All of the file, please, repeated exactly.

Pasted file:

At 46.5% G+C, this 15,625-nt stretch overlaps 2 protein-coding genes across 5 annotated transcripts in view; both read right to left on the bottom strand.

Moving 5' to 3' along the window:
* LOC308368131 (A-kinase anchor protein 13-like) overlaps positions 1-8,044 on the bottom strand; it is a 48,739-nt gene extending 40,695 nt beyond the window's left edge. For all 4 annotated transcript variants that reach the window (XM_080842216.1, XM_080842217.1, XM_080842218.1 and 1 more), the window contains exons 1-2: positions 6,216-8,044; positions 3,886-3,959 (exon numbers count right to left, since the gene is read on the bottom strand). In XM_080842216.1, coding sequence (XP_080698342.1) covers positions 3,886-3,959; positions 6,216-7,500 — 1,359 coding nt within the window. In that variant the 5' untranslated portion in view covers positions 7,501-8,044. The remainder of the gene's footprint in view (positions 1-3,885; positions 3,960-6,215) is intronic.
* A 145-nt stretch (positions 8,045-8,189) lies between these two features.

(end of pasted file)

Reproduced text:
At 46.5% G+C, this 15,625-nt stretch overlaps 2 protein-coding genes across 5 annotated transcripts in view; both read right to left on the bottom strand.

Moving 5' to 3' along the window:
* LOC308368131 (A-kinase anchor protein 13-like) overlaps positions 1-8,044 on the bottom strand; it is a 48,739-nt gene extending 40,695 nt beyond the window's left edge. For all 4 annotated transcript variants that reach the window (XM_080842216.1, XM_080842217.1, XM_080842218.1 and 1 more), the window contains exons 1-2: positions 6,216-8,044; positions 3,886-3,959 (exon numbers count right to left, since the gene is read on the bottom strand). In XM_080842216.1, coding sequence (XP_080698342.1) covers positions 3,886-3,959; positions 6,216-7,500 — 1,359 coding nt within the window. In that variant the 5' untranslated portion in view covers positions 7,501-8,044. The remainder of the gene's footprint in view (positions 1-3,885; positions 3,960-6,215) is intronic.
* A 145-nt stretch (positions 8,045-8,189) lies between these two features.